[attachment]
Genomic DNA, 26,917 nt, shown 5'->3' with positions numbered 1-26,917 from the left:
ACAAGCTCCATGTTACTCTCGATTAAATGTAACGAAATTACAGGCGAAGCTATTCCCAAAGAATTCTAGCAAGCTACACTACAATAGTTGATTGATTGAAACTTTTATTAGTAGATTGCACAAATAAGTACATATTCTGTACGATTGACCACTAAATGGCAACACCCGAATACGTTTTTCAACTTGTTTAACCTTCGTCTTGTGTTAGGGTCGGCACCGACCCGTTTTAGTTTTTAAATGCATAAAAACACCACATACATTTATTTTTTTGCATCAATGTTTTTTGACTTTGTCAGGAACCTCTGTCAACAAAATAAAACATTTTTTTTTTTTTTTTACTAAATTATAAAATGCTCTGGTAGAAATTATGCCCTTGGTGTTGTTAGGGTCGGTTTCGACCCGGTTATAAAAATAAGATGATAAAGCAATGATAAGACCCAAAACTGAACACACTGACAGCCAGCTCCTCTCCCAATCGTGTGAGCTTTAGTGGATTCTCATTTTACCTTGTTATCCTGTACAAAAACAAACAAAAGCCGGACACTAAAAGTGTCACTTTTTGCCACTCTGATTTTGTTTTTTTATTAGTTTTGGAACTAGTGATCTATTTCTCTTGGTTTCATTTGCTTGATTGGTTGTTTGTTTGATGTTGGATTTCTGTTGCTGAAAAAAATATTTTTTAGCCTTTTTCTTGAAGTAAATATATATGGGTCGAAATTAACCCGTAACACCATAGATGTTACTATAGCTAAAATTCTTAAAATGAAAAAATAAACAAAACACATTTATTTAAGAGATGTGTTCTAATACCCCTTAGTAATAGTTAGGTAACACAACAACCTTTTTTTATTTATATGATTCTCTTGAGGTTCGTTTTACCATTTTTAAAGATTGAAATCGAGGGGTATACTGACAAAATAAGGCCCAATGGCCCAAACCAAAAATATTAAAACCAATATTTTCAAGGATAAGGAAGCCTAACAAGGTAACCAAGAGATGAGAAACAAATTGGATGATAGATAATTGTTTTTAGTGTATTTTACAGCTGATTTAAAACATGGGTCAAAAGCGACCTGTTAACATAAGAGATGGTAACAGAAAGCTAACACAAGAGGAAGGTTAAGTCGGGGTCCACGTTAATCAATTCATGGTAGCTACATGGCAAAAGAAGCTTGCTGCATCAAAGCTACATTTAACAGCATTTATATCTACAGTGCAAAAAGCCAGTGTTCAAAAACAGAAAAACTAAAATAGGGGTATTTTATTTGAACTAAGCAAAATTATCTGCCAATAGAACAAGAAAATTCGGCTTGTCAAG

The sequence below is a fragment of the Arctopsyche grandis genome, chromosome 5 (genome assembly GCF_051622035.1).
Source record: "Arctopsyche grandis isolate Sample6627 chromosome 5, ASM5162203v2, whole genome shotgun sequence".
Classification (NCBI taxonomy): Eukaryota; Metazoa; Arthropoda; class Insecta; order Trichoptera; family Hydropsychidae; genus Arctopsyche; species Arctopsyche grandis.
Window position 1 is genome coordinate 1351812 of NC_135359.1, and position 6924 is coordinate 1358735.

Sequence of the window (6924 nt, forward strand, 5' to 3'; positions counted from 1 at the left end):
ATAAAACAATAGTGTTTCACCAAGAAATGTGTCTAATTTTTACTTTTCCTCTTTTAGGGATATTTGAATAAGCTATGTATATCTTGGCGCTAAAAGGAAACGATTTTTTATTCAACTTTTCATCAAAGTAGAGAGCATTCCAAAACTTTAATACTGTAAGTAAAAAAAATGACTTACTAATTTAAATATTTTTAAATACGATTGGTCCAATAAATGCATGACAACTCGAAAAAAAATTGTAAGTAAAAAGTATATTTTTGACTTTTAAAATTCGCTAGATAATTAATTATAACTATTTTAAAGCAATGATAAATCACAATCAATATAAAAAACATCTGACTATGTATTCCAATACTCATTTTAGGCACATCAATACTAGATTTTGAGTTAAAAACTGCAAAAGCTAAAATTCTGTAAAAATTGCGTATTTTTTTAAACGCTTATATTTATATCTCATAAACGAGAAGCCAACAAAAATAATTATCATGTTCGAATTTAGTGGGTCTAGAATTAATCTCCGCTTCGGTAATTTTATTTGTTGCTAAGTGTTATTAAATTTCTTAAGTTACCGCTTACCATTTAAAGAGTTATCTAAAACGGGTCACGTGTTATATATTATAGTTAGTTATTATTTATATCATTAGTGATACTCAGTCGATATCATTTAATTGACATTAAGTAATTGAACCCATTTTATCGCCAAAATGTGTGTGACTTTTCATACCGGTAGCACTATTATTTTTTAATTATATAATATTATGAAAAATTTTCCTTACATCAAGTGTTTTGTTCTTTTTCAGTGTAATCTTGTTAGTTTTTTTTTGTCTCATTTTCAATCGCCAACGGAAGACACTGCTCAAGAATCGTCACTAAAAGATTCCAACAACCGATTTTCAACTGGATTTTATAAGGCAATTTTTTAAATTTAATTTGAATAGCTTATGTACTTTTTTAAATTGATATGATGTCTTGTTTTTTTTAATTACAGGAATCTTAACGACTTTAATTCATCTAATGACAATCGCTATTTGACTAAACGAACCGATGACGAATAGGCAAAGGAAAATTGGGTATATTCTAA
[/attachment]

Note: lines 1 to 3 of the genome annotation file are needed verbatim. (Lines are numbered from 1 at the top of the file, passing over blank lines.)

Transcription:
Genomic DNA, 26,917 nt, shown 5'->3' with positions numbered 1-26,917 from the left:
ACAAGCTCCATGTTACTCTCGATTAAATGTAACGAAATTACAGGCGAAGCTATTCCCAAAGAATTCTAGCAAGCTACACTACAATAGTTGATTGATTGAAACTTTTATTAGTAGATTGCACAAATAAGTACATATTCTGTACGATTGACCACTAAATGGCAACACCCGAATACGTTTTTCAACTTGTTTAACCTTCGTCTTGTGTTAGGGTCGGCACCGACCCGTTTTAGTTTTTAAATGCATAAAAACACCACATACATTTATTTTTTTGCATCAATGTTTTTTGACTTTGTCAGGAACCTCTGTCAACAAAATAAAACATTTTTTTTTTTTTTTTACTAAATTATAAAATGCTCTGGTAGAAATTATGCCCTTGGTGTTGTTAGGGTCGGTTTCGACCCGGTTATAAAAATAAGATGATAAAGCAATGATAAGACCCAAAACTGAACACACTGACAGCCAGCTCCTCTCCCAATCGTGTGAGCTTTAGTGGATTCTCATTTTACCTTGTTATCCTGTACAAAAACAAACAAAAGCCGGACACTAAAAGTGTCACTTTTTGCCACTCTGATTTTGTTTTTTTATTAGTTTTGGAACTAGTGATCTATTTCTCTTGGTTTCATTTGCTTGATTGGTTGTTTGTTTGATGTTGGATTTCTGTTGCTGAAAAAAATATTTTTTAGCCTTTTTCTTGAAGTAAATATATATGGGTCGAAATTAACCCGTAACACCATAGATGTTACTATAGCTAAAATTCTTAAAATGAAAAAATAAACAAAACACATTTATTTAAGAGATGTGTTCTAATACCCCTTAGTAATAGTTAGGTAACACAACAACCTTTTTTTATTTATATGATTCTCTTGAGGTTCGTTTTACCATTTTTAAAGATTGAAATCGAGGGGTATACTGACAAAATAAGGCCCAATGGCCCAAACCAAAAATATTAAAACCAATATTTTCAAGGATAAGGAAGCCTAACAAGGTAACCAAGAGATGAGAAACAAATTGGATGATAGATAATTGTTTTTAGTGTATTTTACAGCTGATTTAAAACATGGGTCAAAAGCGACCTGTTAACATAAGAGATGGTAACAGAAAGCTAACACAAGAGGAAGGTTAAGTCGGGGTCCACGTTAATCAATTCATGGTAGCTACATGGCAAAAGAAGCTTGCTGCATCAAAGCTACATTTAACAGCATTTATATCTACAGTGCAAAAAGCCAGTGTTCAAAAACAGAAAAACTAAAATAGGGGTATTTTATTTGAACTAAGCAAAATTATCTGCCAATAGAACAAGAAAATTCGGCTTGTCAAG

The sequence below is a fragment of the Arctopsyche grandis genome, chromosome 5 (genome assembly GCF_051622035.1).